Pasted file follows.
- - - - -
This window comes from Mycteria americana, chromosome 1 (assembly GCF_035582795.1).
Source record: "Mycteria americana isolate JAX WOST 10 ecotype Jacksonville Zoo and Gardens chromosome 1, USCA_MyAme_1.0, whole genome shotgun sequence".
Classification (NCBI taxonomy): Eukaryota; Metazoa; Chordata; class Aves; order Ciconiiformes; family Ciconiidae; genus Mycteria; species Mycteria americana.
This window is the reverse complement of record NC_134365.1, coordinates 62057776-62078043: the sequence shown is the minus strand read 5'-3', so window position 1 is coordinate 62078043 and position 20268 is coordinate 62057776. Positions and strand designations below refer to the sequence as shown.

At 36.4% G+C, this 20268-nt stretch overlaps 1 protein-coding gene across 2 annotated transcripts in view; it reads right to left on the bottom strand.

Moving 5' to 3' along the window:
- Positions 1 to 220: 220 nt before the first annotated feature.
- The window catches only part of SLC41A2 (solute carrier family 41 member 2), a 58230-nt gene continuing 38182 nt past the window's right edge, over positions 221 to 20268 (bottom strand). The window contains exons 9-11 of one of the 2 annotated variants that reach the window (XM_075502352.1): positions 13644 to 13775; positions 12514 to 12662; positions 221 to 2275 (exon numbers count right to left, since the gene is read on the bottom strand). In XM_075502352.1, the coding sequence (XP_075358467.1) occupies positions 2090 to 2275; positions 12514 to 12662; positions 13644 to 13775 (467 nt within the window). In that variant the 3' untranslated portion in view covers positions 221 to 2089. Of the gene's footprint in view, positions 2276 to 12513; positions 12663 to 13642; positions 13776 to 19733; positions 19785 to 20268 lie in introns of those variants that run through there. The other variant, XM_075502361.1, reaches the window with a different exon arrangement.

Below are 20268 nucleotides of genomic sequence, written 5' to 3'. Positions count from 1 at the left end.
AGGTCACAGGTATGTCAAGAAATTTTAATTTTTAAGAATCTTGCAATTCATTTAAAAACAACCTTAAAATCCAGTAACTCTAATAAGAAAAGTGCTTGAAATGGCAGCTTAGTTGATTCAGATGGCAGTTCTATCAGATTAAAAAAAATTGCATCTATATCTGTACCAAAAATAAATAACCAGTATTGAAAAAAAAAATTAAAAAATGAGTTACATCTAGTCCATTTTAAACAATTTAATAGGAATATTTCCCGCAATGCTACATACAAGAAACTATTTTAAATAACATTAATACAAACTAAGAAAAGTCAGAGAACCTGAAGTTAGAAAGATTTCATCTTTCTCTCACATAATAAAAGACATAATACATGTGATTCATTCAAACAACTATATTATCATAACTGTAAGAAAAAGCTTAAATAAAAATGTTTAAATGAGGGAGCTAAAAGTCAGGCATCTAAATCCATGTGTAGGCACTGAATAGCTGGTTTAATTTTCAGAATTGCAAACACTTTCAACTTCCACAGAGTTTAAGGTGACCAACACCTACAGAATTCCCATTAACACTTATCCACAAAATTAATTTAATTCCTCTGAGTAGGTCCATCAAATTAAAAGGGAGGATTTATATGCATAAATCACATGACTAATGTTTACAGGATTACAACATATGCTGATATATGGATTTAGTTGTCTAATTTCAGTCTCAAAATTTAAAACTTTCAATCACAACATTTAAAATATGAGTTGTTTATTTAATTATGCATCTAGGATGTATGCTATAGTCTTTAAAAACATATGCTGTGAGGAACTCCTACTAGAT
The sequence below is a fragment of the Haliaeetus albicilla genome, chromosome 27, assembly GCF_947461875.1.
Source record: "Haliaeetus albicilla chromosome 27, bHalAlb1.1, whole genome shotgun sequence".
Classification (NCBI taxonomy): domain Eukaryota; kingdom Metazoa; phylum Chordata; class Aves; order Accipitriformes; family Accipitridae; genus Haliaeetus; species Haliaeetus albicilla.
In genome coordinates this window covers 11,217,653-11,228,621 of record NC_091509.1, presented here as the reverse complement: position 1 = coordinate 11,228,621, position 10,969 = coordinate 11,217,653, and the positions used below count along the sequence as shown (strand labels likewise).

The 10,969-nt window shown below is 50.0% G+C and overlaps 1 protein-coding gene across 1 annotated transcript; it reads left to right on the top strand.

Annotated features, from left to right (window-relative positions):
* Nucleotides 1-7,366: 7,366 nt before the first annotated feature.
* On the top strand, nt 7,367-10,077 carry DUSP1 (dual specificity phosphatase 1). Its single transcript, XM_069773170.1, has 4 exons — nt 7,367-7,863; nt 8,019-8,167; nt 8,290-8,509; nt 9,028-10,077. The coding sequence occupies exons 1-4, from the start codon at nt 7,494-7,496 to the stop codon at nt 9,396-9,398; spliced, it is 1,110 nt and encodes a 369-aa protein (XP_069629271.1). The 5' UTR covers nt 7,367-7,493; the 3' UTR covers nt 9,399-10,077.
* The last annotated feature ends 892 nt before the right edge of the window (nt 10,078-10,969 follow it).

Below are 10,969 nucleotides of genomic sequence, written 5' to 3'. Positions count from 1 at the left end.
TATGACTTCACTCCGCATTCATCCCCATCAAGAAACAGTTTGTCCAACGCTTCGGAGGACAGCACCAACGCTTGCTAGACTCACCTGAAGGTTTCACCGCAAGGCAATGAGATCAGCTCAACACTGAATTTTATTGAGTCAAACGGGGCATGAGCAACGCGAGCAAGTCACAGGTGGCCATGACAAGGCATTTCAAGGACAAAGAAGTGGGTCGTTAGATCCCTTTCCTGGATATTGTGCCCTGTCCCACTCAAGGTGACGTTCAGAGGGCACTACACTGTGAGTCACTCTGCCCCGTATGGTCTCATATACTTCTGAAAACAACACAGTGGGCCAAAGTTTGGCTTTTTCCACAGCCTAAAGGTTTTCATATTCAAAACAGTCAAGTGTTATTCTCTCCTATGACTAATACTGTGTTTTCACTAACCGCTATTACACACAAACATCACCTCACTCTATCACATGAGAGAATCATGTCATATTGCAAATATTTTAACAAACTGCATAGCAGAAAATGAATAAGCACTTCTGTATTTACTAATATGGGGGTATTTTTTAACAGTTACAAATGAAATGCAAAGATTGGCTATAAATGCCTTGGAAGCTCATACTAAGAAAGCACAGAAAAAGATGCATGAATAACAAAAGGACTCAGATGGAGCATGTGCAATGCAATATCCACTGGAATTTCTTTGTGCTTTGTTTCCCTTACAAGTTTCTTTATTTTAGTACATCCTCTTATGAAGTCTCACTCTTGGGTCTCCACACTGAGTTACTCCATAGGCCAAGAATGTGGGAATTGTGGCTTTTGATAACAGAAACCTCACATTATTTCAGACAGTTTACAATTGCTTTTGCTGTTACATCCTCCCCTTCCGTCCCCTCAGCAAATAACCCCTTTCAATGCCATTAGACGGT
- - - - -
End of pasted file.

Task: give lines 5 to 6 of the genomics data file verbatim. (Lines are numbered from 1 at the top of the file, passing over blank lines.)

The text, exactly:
At 36.4% G+C, this 20268-nt stretch overlaps 1 protein-coding gene across 2 annotated transcripts in view; it reads right to left on the bottom strand.

Moving 5' to 3' along the window: